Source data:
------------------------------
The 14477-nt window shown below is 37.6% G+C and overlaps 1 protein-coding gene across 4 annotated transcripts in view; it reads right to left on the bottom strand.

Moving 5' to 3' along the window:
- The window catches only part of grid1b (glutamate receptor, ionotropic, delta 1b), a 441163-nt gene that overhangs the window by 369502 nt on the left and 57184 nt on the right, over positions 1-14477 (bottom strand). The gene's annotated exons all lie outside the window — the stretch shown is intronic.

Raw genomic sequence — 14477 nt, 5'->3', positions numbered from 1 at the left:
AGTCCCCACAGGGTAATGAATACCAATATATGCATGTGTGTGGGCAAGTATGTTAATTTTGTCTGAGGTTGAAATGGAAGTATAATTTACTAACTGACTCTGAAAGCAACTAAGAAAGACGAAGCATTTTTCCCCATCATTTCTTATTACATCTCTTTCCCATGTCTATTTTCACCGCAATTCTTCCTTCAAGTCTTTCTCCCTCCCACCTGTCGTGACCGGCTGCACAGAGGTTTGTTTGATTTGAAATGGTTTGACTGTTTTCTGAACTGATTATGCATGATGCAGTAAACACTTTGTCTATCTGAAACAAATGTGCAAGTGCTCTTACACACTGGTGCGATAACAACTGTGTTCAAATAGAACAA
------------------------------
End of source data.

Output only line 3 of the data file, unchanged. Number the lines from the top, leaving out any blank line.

- The window catches only part of grid1b (glutamate receptor, ionotropic, delta 1b), a 441163-nt gene that overhangs the window by 369502 nt on the left and 57184 nt on the right, over positions 1-14477 (bottom strand). The gene's annotated exons all lie outside the window — the stretch shown is intronic.